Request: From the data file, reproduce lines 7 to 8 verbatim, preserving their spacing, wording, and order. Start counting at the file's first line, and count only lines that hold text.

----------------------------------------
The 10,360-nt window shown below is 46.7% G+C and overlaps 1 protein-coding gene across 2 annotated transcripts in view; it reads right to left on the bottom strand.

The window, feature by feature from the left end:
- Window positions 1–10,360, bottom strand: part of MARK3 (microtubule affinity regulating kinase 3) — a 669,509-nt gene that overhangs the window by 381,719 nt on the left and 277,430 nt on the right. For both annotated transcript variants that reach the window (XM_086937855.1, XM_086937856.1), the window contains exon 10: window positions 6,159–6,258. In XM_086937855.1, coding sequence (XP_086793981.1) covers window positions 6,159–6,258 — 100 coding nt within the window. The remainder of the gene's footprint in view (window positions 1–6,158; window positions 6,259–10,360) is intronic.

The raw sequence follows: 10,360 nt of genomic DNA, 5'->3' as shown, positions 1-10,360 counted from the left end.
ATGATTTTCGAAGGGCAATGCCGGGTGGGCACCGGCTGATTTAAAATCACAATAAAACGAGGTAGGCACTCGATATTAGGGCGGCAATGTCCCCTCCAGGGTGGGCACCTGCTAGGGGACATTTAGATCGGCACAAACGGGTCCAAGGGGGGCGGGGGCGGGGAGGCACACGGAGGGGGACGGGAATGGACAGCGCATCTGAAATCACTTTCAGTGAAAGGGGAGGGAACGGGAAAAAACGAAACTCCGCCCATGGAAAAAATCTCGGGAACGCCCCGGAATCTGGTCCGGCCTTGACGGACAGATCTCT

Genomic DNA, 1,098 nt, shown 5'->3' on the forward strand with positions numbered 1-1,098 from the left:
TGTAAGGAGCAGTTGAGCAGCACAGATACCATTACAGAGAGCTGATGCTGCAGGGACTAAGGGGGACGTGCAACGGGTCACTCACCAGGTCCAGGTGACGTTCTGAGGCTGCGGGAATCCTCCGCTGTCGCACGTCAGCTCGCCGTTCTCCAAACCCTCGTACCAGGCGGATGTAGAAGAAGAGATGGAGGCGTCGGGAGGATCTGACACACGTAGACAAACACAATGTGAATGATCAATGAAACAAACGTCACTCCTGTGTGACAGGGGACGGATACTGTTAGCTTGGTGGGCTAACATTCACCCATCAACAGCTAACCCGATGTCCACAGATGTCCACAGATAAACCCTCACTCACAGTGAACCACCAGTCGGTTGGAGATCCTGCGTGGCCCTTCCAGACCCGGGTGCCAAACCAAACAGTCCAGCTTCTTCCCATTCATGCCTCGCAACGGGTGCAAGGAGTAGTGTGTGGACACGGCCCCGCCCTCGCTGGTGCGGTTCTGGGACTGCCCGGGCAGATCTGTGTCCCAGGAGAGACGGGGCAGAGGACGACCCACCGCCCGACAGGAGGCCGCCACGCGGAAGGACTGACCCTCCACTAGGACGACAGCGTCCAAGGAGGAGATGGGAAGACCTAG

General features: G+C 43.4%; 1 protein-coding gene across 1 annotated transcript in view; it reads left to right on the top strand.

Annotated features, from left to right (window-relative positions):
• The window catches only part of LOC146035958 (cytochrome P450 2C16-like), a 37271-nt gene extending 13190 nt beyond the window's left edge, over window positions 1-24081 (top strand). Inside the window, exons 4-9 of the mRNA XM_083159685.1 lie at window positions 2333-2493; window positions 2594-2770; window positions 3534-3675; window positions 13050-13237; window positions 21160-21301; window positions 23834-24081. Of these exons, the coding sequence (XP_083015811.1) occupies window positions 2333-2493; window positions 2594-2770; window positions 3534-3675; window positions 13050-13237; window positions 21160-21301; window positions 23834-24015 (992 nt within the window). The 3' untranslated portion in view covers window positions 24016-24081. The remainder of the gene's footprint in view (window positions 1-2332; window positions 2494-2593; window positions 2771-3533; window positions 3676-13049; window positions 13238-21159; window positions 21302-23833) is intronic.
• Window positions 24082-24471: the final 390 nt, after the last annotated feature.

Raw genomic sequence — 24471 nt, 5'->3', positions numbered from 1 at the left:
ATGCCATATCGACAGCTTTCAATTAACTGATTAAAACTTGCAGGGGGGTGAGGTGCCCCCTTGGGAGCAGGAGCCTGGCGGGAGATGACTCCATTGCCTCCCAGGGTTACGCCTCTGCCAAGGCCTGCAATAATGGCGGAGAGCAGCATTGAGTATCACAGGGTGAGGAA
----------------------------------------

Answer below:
TGTAAGGAGCAGTTGAGCAGCACAGATACCATTACAGAGAGCTGATGCTGCAGGGACTAAGGGGGACGTGCAACGGGTCACTCACCAGGTCCAGGTGACGTTCTGAGGCTGCGGGAATCCTCCGCTGTCGCACGTCAGCTCGCCGTTCTCCAAACCCTCGTACCAGGCGGATGTAGAAGAAGAGATGGAGGCGTCGGGAGGATCTGACACACGTAGACAAACACAATGTGAATGATCAATGAAACAAACGTCACTCCTGTGTGACAGGGGACGGATACTGTTAGCTTGGTGGGCTAACATTCACCCATCAACAGCTAACCCGATGTCCACAGATGTCCACAGATAAACCCTCACTCACAGTGAACCACCAGTCGGTTGGAGATCCTGCGTGGCCCTTCCAGACCCGGGTGCCAAACCAAACAGTCCAGCTTCTTCCCATTCATGCCTCGCAACGGGTGCAAGGAGTAGTGTGTGGACACGGCCCCGCCCTCGCTGGTGCGGTTCTGGGACTGCCCGGGCAGATCTGTGTCCCAGGAGAGACGGGGCAGAGGACGACCCACCGCCCGACAGGAGGCCGCCACGCGGAAGGACTGACCCTCCACTAGGACGACAGCGTCCAAGGAGGAGATGGGAAGACCTAG

General features: G+C 43.4%; 1 protein-coding gene across 1 annotated transcript in view; it reads left to right on the top strand.